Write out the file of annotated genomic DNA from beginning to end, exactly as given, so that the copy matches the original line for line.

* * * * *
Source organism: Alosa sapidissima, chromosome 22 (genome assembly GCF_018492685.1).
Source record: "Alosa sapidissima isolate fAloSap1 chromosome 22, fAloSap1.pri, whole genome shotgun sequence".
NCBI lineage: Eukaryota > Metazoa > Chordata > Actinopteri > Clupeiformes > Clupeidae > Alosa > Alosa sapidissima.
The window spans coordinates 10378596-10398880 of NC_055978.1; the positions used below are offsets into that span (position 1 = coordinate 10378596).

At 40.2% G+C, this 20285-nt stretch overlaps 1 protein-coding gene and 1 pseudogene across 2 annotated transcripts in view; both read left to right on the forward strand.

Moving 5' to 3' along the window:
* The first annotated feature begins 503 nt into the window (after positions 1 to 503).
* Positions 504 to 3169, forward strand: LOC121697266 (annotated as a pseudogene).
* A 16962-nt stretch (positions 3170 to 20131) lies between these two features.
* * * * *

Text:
Source organism: Alosa sapidissima, chromosome 22 (genome assembly GCF_018492685.1).
Source record: "Alosa sapidissima isolate fAloSap1 chromosome 22, fAloSap1.pri, whole genome shotgun sequence".
NCBI lineage: Eukaryota > Metazoa > Chordata > Actinopteri > Clupeiformes > Clupeidae > Alosa > Alosa sapidissima.
The window spans coordinates 10378596-10398880 of NC_055978.1; the positions used below are offsets into that span (position 1 = coordinate 10378596).

At 40.2% G+C, this 20285-nt stretch overlaps 1 protein-coding gene and 1 pseudogene across 2 annotated transcripts in view; both read left to right on the forward strand.

Moving 5' to 3' along the window:
* The first annotated feature begins 503 nt into the window (after positions 1 to 503).
* Positions 504 to 3169, forward strand: LOC121697266 (annotated as a pseudogene).
* A 16962-nt stretch (positions 3170 to 20131) lies between these two features.